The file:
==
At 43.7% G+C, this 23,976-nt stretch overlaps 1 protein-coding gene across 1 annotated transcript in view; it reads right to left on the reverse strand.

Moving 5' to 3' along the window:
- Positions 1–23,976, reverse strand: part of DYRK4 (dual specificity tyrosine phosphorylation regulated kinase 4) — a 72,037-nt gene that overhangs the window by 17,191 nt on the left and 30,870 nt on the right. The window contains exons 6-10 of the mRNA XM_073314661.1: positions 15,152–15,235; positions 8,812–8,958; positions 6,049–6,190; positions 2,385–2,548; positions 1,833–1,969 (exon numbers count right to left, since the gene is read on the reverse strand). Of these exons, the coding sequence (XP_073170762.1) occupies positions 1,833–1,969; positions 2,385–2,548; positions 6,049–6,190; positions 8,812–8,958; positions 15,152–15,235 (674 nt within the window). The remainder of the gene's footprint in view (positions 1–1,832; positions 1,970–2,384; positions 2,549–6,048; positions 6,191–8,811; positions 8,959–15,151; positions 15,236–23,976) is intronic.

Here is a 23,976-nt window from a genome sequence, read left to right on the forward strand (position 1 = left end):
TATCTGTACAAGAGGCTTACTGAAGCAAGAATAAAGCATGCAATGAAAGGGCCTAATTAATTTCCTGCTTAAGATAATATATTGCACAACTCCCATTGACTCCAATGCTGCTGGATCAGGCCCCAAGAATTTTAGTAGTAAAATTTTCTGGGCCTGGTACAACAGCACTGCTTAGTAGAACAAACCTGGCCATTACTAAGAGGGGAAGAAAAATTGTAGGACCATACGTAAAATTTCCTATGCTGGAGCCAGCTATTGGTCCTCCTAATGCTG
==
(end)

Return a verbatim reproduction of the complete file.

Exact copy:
At 43.7% G+C, this 23,976-nt stretch overlaps 1 protein-coding gene across 1 annotated transcript in view; it reads right to left on the reverse strand.

Moving 5' to 3' along the window:
- Positions 1–23,976, reverse strand: part of DYRK4 (dual specificity tyrosine phosphorylation regulated kinase 4) — a 72,037-nt gene that overhangs the window by 17,191 nt on the left and 30,870 nt on the right. The window contains exons 6-10 of the mRNA XM_073314661.1: positions 15,152–15,235; positions 8,812–8,958; positions 6,049–6,190; positions 2,385–2,548; positions 1,833–1,969 (exon numbers count right to left, since the gene is read on the reverse strand). Of these exons, the coding sequence (XP_073170762.1) occupies positions 1,833–1,969; positions 2,385–2,548; positions 6,049–6,190; positions 8,812–8,958; positions 15,152–15,235 (674 nt within the window). The remainder of the gene's footprint in view (positions 1–1,832; positions 1,970–2,384; positions 2,549–6,048; positions 6,191–8,811; positions 8,959–15,151; positions 15,236–23,976) is intronic.

Here is a 23,976-nt window from a genome sequence, read left to right on the forward strand (position 1 = left end):
TATCTGTACAAGAGGCTTACTGAAGCAAGAATAAAGCATGCAATGAAAGGGCCTAATTAATTTCCTGCTTAAGATAATATATTGCACAACTCCCATTGACTCCAATGCTGCTGGATCAGGCCCCAAGAATTTTAGTAGTAAAATTTTCTGGGCCTGGTACAACAGCACTGCTTAGTAGAACAAACCTGGCCATTACTAAGAGGGGAAGAAAAATTGTAGGACCATACGTAAAATTTCCTATGCTGGAGCCAGCTATTGGTCCTCCTAATGCTG